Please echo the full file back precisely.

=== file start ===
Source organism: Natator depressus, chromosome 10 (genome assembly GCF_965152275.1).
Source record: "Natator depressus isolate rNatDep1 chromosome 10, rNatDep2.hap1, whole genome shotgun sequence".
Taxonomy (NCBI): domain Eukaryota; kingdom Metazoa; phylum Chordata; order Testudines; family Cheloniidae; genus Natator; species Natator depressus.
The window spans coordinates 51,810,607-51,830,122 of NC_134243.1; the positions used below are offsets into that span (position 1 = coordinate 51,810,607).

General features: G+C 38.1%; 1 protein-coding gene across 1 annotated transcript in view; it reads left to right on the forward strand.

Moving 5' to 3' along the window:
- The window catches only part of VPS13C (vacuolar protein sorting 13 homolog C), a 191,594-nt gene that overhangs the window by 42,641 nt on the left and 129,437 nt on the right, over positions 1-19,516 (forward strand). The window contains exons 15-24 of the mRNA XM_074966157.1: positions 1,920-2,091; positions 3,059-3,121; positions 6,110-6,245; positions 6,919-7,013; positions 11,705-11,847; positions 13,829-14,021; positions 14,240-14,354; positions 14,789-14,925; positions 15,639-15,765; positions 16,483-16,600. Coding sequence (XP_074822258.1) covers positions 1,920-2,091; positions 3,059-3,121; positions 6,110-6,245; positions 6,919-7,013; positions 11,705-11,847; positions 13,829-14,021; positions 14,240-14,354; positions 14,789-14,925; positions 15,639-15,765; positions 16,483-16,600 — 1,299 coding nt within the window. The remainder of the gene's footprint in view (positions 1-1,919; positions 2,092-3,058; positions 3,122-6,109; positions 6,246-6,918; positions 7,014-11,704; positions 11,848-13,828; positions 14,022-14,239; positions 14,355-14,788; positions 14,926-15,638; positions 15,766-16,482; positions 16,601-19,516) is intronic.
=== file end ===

Source organism: Natator depressus, chromosome 10 (genome assembly GCF_965152275.1).
Source record: "Natator depressus isolate rNatDep1 chromosome 10, rNatDep2.hap1, whole genome shotgun sequence".
Taxonomy (NCBI): domain Eukaryota; kingdom Metazoa; phylum Chordata; order Testudines; family Cheloniidae; genus Natator; species Natator depressus.
The window spans coordinates 51,810,607-51,830,122 of NC_134243.1; the positions used below are offsets into that span (position 1 = coordinate 51,810,607).

General features: G+C 38.1%; 1 protein-coding gene across 1 annotated transcript in view; it reads left to right on the forward strand.

Moving 5' to 3' along the window:
- The window catches only part of VPS13C (vacuolar protein sorting 13 homolog C), a 191,594-nt gene that overhangs the window by 42,641 nt on the left and 129,437 nt on the right, over positions 1-19,516 (forward strand). The window contains exons 15-24 of the mRNA XM_074966157.1: positions 1,920-2,091; positions 3,059-3,121; positions 6,110-6,245; positions 6,919-7,013; positions 11,705-11,847; positions 13,829-14,021; positions 14,240-14,354; positions 14,789-14,925; positions 15,639-15,765; positions 16,483-16,600. Coding sequence (XP_074822258.1) covers positions 1,920-2,091; positions 3,059-3,121; positions 6,110-6,245; positions 6,919-7,013; positions 11,705-11,847; positions 13,829-14,021; positions 14,240-14,354; positions 14,789-14,925; positions 15,639-15,765; positions 16,483-16,600 — 1,299 coding nt within the window. The remainder of the gene's footprint in view (positions 1-1,919; positions 2,092-3,058; positions 3,122-6,109; positions 6,246-6,918; positions 7,014-11,704; positions 11,848-13,828; positions 14,022-14,239; positions 14,355-14,788; positions 14,926-15,638; positions 15,766-16,482; positions 16,601-19,516) is intronic.